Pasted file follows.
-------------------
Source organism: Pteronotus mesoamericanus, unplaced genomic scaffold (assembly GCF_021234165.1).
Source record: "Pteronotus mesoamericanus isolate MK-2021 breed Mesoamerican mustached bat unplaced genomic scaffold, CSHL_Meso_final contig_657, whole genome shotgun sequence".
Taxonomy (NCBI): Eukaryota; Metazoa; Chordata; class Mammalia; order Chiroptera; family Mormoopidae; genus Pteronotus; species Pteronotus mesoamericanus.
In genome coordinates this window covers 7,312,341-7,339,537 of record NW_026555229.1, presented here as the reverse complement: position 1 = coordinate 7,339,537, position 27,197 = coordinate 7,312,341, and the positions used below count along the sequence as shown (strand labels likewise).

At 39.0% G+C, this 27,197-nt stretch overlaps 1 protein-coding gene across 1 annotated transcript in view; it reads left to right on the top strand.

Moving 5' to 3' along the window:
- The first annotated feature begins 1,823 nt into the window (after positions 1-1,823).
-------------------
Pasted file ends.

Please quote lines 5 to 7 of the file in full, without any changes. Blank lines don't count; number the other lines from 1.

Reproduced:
At 39.0% G+C, this 27,197-nt stretch overlaps 1 protein-coding gene across 1 annotated transcript in view; it reads left to right on the top strand.

Moving 5' to 3' along the window:
- The first annotated feature begins 1,823 nt into the window (after positions 1-1,823).